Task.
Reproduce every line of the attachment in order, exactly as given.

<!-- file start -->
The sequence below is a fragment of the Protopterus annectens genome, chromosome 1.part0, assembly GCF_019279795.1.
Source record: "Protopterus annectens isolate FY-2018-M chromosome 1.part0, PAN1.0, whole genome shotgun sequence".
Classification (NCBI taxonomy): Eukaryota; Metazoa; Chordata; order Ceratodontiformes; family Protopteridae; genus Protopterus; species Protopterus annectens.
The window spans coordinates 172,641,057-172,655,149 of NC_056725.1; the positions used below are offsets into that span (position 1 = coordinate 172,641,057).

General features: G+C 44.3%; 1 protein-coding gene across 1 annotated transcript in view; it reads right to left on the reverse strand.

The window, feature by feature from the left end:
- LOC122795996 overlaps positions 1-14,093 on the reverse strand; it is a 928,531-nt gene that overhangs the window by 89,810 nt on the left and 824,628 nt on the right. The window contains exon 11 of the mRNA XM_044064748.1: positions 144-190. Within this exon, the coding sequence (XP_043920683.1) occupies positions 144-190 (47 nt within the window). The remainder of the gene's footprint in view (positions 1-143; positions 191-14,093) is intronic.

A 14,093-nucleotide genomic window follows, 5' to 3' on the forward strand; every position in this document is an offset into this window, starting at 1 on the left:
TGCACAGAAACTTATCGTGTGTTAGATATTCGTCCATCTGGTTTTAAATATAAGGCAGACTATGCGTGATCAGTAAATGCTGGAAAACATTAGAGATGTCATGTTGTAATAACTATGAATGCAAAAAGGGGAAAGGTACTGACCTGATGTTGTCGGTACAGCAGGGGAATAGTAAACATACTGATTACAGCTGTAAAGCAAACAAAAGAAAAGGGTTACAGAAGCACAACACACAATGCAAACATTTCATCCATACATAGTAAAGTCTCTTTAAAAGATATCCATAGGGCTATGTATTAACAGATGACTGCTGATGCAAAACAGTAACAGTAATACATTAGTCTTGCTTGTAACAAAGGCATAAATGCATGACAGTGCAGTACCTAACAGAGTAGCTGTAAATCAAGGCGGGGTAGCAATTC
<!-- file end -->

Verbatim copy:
The sequence below is a fragment of the Protopterus annectens genome, chromosome 1.part0, assembly GCF_019279795.1.
Source record: "Protopterus annectens isolate FY-2018-M chromosome 1.part0, PAN1.0, whole genome shotgun sequence".
Classification (NCBI taxonomy): Eukaryota; Metazoa; Chordata; order Ceratodontiformes; family Protopteridae; genus Protopterus; species Protopterus annectens.
The window spans coordinates 172,641,057-172,655,149 of NC_056725.1; the positions used below are offsets into that span (position 1 = coordinate 172,641,057).

General features: G+C 44.3%; 1 protein-coding gene across 1 annotated transcript in view; it reads right to left on the reverse strand.

The window, feature by feature from the left end:
- LOC122795996 overlaps positions 1-14,093 on the reverse strand; it is a 928,531-nt gene that overhangs the window by 89,810 nt on the left and 824,628 nt on the right. The window contains exon 11 of the mRNA XM_044064748.1: positions 144-190. Within this exon, the coding sequence (XP_043920683.1) occupies positions 144-190 (47 nt within the window). The remainder of the gene's footprint in view (positions 1-143; positions 191-14,093) is intronic.

A 14,093-nucleotide genomic window follows, 5' to 3' on the forward strand; every position in this document is an offset into this window, starting at 1 on the left:
TGCACAGAAACTTATCGTGTGTTAGATATTCGTCCATCTGGTTTTAAATATAAGGCAGACTATGCGTGATCAGTAAATGCTGGAAAACATTAGAGATGTCATGTTGTAATAACTATGAATGCAAAAAGGGGAAAGGTACTGACCTGATGTTGTCGGTACAGCAGGGGAATAGTAAACATACTGATTACAGCTGTAAAGCAAACAAAAGAAAAGGGTTACAGAAGCACAACACACAATGCAAACATTTCATCCATACATAGTAAAGTCTCTTTAAAAGATATCCATAGGGCTATGTATTAACAGATGACTGCTGATGCAAAACAGTAACAGTAATACATTAGTCTTGCTTGTAACAAAGGCATAAATGCATGACAGTGCAGTACCTAACAGAGTAGCTGTAAATCAAGGCGGGGTAGCAATTC